Stocks Slide on Fed Forecast, Oil Prices

All three major indices end down after the Fed revises its numbers. Troubling corporate news and record crude oil prices contributed to the market's woes.
Author:
Publish date:

Updated from 4:23 p.m. EDT

Stocks in the U.S. were slammed Wednesday as some sobering predictions by the

Federal Reserve

and record crude oil prices sent bulls packing.

The

Dow Jones Industrial Average

plunged 227.49 points, or 1.77%, to 12,601.19, as every single one of its components closed in the red. The

S&P 500

was down 22.69 points, or 1.61%, at 1390.71, and the

Nasdaq Composite

was off 43.99 points, or 1.77%, to 2448.27.

Soaring oil and disappointing corporate news already had been weighing on equity measurers, but the declines steepened after the Fed revealed it had negatively revised a number of its 2008 forecasts in the minutes from its April 30 meeting, when the fed-funds target rate was cut by another quarter-point.

"There's been a fair amount of good news lately, and the Fed is kind of acting as a wet noodle," said Doug Roberts, chief investment strategist with ChannelCapitalResearch.com. "They're indicating that, both on the inflation front and on the economic front, it's going to be a prolonged malaise. It's one thing if you have a bad storm and then it clears up, but you're told it's going to rain for 40 days and 40 nights in the summer, you're going to get depressed."

Among the revisions, the Fed bumped up its fourth-quarter unemployment-rate forecast to between 5.5% and 5.7%, compared with the prior range of 5.2% to 5.3%. The central bank also raised its full-year core inflation estimate to between 2.2% and 2.4% while slashing its 2008 prediction for real gross domestic product growth to between 0.3% to 1.2% -- down sharply from 1.3% to 2% previously.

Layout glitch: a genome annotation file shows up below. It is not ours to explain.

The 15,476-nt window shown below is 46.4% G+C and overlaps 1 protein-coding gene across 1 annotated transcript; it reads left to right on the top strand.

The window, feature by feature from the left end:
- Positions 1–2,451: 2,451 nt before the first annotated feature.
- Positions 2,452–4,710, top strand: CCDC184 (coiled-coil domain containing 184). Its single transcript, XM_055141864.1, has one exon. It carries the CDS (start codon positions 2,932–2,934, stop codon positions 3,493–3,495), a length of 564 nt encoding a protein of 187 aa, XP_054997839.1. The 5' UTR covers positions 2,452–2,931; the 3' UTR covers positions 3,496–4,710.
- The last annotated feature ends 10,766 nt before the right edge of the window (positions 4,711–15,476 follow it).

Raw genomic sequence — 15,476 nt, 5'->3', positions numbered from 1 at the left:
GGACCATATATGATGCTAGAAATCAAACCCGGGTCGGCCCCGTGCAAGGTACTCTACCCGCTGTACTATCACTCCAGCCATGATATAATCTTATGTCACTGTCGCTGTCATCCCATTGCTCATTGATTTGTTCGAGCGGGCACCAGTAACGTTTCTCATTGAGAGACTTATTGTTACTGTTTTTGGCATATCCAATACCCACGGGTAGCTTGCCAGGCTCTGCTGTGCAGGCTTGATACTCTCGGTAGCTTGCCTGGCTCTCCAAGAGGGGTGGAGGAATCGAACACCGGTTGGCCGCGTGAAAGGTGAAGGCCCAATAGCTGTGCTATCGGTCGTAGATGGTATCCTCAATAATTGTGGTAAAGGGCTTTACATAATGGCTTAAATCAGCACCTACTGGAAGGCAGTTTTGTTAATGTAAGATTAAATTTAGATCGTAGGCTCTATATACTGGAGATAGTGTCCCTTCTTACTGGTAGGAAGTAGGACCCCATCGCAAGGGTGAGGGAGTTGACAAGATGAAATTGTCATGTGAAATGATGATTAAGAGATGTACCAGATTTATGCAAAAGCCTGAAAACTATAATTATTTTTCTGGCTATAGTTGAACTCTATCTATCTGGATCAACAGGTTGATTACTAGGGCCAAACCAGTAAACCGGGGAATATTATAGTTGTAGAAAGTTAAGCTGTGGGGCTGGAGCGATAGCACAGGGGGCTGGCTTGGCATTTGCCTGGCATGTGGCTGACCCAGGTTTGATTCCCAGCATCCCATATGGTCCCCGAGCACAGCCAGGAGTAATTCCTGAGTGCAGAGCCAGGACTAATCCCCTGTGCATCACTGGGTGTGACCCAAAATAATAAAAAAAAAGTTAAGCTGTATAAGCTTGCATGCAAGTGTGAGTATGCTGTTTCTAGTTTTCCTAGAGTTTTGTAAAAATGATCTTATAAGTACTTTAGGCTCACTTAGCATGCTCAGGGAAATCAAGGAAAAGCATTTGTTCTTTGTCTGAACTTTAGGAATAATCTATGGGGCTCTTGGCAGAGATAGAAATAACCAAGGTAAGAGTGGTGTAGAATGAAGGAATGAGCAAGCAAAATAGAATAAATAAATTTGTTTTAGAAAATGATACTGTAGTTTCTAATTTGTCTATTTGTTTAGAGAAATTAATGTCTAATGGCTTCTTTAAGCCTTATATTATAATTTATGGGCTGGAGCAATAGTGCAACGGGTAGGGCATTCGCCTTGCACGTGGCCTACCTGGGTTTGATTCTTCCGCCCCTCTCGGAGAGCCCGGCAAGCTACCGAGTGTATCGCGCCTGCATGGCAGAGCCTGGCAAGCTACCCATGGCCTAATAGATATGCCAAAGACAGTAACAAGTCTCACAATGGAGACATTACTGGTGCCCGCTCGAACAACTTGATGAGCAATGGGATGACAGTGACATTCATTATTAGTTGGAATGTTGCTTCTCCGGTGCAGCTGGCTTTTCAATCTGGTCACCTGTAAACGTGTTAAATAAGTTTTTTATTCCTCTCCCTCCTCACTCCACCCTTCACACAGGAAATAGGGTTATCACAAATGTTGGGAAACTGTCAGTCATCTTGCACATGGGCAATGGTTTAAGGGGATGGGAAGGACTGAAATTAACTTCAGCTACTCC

Marc Chandler, chief foreign exchange strategist at Brown Brothers Harriman and contributor to

RealMoney.com

, a sister site to

TheStreet.com

, wrote that the revision of GDP expectations "seems exceptionally pessimistic and perhaps an over-correction. Their negativity seems to be based on view of more and marked deterioration in the labor market which will restrain spending."

The minutes also said that most members of the Federal Open Markets Committee, the policymaking arm of the Fed, viewed the decision to cut the fed funds target rate even by a scant 25 basis points as a "close call." Furthermore, most "agreed that a further, modest easing in the stance of policy was appropriate to balance better the risks to achieving the Committee's dual objectives of maximum employment and price stability over the medium run."

That seems to imply that the Fed has indeed paused its easing campaign, which has brought down its benchmark lending rate by 325 basis points since September.

Still, said Roberts, "They're not making it explicit that they won't cut rates at all. The worst that can happen is that they'll adopt a hawkish policy, and all of a sudden the market takes a downturn, the labor situation gets worse, and they look like they're behind the curve."

"They're saying that they'd like to cut rates if necessary, but not to expect it any time soon," he added.

Stocks' breadth was dismal. Declining issues outpaced advancers by a 7-to-3 margin on both the

New York Stock Exchange

and the Nasdaq, which saw volume reach 2.25 billion shares and 2.19 billion shares, respectively.

Keeping pressure on stocks earlier was oil's continued rampage into uncharted territory. The newly benchmarked July crude contract rocketed to a new all-time high of $133.35 a barrel on word stockpiles declined 5.4 million barrels last week, according to the Energy Information Administration. Futures settled up $4.19 at $133.17. Also, the national average for gas prices at the pump today reached another record of $3.807 a gallon.